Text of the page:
Cottia does not look like a man.
Not even in braccae, not even with her breasts bound and her tunic hiked up and belted tight, not with her long hair tucked back under the hood of her cloak. It is not, then, a matter of clothing. This she knows, as she considers her appearance, or what she can see of it, distorted in the little bronze hand-mirror she has in her room. The light is good today, and likely she could catch her own reflection in the impluvium water, but she does not dare the rest of the house, not in these clothes.
They are Marcus' clothes, Marcus' old clothes that he had left behind, worn enough that Aquila's slaves had considered them past mending. But she was watching when they went to throw them out, and she had rescued them, had stolen them safely away. Cub had sniffed at them a little, recognizing Marcus' scent, though to her they smelled like nothing but wool. They were easy to put on, and she had thought maybe that that would be the trick of it, that she would be transformed, that she could have looked a man and followed Marcus.
But she still looks like Cottia, wearing Marcus' clothes. It is not the answer.
The issue is not her size, either. Oh, she is not tall and queenly, like so many British women -- like her own mother, she thinks jealously -- but she is hardly short. She has met men shorter than her. Of course, all of them were Romans.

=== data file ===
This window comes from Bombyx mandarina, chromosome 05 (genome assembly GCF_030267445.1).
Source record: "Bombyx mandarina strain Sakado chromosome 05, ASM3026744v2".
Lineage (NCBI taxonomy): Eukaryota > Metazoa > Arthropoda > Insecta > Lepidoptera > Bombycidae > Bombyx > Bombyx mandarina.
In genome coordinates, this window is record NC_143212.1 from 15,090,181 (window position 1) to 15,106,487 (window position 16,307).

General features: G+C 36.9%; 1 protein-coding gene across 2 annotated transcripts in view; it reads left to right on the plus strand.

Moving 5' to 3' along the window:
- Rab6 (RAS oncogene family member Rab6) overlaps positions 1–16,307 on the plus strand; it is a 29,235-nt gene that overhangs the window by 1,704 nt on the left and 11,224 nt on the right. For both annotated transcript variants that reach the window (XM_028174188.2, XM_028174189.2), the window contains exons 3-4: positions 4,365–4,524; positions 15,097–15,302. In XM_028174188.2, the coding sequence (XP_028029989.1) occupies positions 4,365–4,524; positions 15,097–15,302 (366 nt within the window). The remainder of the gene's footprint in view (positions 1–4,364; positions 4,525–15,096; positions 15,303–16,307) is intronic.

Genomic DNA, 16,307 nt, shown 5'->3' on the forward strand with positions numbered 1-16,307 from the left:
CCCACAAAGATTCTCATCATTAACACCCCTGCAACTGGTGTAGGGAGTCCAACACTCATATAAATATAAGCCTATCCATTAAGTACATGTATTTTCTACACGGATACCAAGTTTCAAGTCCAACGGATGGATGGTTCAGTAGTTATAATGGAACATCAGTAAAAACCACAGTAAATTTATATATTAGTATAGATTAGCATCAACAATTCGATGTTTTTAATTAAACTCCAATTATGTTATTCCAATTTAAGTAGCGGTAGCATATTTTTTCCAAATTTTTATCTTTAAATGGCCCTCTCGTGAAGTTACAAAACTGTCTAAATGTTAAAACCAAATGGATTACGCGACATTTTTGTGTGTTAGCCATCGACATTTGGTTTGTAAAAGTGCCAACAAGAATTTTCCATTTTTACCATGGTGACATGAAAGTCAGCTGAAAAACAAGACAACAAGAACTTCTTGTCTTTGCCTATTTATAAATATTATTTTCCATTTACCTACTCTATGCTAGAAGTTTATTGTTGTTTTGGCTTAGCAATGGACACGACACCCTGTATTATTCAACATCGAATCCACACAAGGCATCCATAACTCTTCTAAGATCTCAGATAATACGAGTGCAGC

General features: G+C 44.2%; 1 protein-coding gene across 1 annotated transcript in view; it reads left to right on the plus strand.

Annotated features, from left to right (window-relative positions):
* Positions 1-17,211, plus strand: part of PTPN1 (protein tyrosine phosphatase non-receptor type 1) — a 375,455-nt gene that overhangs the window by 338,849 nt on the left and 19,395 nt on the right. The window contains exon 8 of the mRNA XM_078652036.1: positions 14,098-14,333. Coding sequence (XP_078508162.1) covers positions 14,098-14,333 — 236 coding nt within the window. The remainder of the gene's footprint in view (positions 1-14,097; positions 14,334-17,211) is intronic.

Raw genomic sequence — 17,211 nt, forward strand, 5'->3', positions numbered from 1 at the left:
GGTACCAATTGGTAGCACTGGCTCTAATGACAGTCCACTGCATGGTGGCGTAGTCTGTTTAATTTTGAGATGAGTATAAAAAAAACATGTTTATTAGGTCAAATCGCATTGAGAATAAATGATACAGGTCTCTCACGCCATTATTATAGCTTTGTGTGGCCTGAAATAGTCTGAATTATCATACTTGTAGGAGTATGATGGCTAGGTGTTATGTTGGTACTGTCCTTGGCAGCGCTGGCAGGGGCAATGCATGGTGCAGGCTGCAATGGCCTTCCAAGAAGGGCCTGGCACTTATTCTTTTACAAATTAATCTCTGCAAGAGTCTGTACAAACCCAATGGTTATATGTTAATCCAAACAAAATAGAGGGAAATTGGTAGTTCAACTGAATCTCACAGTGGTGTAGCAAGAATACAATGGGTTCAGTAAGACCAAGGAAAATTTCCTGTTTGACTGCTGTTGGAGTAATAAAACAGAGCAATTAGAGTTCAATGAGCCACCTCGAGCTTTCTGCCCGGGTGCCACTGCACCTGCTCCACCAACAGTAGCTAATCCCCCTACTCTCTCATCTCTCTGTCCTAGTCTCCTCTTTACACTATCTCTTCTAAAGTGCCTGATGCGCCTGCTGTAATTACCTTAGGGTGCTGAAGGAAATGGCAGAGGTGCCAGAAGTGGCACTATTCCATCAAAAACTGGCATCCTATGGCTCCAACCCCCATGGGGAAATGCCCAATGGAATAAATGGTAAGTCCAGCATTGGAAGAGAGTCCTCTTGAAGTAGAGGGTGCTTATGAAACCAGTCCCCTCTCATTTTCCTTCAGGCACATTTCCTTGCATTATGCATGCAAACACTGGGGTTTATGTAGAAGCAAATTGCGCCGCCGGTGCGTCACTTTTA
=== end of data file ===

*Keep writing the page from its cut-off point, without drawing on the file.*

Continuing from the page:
Marcus is likely shorter than her, she thinks, and she bites her lip as she knows she has found the heart of the problem. She shakes the cloak hood back, pulls out a hairpin, and then lets the rest of her hair fall. It had been pulling at her scalp, anyway. She remembers Marcus' face as he left, pressing the armilla into her hands. She has grown now, even in these months; she fancies that the bracelet does not look quite so outlandishly huge on her thin arm. She is taller, too; if Marcus comes back -- when he comes back -- she is sure she will be taller than him. Perhaps he will not expect that. Perhaps he will expect her to be forever the same, while she has been waiting. As if staying here means she will not have grown up.
She could have gone with them.
She should have gone with them.
It is something about her face, about her eyes or nose, or the set of her cheekbones, and that she cannot conceal. Perhaps it is the way she holds herself. Something fixed, immutable. Nothing she could have disguised, and it is foolish to think she could have.
But even that should not matter. It is not as if women do not live in the north; why, they could just as easily tell anyone that they were married. And if they are called upon to fight for Marcus' Eagle -- why, Cottia can stab as well as anyone, and run and hide too. Likely Marcus and Esca are hiding right now.
But he did not ask her to go. He would never have asked.
So she is here with Marcus' bracelet, and Marcus' wolf, and Marcus' clothes that actually do fit her rather well, pretending a thing that cannot happen. And Marcus will come back -- there is no point thinking of the alternative -- and he will be changed too. He cannot avoid it. Neither of them can. But it will be a good life with him, she is sure of that.
She only wishes she could have gone.